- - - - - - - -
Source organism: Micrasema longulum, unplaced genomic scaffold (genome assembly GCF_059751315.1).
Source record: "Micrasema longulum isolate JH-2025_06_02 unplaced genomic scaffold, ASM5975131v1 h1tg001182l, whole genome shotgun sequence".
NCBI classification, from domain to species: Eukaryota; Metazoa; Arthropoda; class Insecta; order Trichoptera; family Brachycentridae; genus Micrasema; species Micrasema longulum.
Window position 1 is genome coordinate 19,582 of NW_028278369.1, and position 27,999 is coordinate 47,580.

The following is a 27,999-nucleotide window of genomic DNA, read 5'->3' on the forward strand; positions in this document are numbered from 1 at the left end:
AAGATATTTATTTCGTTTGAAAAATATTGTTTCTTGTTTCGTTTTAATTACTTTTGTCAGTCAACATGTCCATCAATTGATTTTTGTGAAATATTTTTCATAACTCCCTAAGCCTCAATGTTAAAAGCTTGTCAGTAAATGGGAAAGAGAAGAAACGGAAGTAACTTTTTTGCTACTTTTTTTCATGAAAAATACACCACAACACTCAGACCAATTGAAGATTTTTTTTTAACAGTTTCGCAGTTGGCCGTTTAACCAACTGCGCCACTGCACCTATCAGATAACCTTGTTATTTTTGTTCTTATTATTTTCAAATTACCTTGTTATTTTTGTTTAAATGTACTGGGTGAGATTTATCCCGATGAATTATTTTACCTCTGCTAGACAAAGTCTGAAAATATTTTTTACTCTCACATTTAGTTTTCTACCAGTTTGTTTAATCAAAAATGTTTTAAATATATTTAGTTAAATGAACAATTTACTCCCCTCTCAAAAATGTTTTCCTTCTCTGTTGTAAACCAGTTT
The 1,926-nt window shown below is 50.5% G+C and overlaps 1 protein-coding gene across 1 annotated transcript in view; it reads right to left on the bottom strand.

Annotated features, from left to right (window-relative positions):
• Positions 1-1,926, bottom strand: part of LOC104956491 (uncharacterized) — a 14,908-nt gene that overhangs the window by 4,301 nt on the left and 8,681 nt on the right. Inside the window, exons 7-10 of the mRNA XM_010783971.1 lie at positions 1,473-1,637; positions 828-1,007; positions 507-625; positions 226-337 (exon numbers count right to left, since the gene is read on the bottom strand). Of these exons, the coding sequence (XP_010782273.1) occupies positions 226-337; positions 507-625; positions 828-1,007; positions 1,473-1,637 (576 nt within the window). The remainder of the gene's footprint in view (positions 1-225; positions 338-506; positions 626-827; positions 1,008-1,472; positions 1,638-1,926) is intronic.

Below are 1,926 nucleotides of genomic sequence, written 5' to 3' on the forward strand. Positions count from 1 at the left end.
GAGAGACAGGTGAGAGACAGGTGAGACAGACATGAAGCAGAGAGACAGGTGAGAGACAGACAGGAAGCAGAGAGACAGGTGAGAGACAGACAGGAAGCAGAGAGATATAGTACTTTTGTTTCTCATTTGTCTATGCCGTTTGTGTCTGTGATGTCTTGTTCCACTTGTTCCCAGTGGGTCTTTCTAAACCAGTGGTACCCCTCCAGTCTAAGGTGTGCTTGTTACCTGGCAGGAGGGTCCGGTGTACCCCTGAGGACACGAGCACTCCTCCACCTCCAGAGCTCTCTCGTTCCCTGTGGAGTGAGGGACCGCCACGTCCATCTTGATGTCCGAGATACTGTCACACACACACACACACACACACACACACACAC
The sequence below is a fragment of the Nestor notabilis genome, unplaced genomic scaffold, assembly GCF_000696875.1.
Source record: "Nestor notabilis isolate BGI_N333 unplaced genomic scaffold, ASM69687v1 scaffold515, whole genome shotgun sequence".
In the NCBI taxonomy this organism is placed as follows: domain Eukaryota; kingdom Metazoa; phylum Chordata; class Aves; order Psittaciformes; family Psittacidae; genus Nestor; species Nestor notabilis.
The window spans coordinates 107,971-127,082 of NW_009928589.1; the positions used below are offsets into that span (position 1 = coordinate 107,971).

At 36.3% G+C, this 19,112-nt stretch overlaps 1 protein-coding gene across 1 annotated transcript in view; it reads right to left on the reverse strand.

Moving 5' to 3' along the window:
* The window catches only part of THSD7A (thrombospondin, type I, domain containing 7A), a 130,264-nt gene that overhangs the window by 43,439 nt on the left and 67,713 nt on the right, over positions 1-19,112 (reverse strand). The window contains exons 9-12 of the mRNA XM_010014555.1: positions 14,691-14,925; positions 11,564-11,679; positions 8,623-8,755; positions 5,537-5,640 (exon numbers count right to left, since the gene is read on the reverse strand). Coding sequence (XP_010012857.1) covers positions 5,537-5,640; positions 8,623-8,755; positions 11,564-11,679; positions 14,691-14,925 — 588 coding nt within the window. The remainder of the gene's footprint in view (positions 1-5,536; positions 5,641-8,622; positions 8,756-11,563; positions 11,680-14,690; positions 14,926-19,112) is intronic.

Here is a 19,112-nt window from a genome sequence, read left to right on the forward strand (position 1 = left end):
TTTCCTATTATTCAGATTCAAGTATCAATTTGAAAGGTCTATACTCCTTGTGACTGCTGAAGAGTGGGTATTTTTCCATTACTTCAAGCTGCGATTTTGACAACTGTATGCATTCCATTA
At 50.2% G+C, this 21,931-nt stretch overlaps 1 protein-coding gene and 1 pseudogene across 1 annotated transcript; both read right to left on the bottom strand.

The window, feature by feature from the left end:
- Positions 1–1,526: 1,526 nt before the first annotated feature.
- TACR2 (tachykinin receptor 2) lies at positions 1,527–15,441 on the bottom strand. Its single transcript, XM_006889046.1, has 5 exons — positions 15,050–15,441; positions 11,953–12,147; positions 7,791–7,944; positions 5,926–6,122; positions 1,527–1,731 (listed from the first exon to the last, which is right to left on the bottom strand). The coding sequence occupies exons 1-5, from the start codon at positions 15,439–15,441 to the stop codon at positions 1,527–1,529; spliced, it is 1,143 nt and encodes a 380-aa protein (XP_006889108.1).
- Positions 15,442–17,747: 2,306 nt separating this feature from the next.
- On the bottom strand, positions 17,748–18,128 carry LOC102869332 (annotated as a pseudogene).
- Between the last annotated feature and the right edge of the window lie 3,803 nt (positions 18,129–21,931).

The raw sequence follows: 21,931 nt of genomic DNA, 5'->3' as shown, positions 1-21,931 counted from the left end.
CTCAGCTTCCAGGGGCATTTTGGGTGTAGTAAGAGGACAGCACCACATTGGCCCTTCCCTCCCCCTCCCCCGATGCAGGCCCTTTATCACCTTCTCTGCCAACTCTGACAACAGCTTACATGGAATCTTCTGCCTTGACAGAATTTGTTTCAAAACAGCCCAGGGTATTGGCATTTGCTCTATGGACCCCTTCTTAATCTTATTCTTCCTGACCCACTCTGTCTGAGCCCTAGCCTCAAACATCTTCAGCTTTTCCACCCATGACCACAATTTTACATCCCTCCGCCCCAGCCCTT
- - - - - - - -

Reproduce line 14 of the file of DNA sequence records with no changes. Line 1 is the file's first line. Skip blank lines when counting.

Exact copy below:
In the NCBI taxonomy this organism is placed as follows: domain Eukaryota; kingdom Metazoa; phylum Chordata; class Aves; order Psittaciformes; family Psittacidae; genus Nestor; species Nestor notabilis.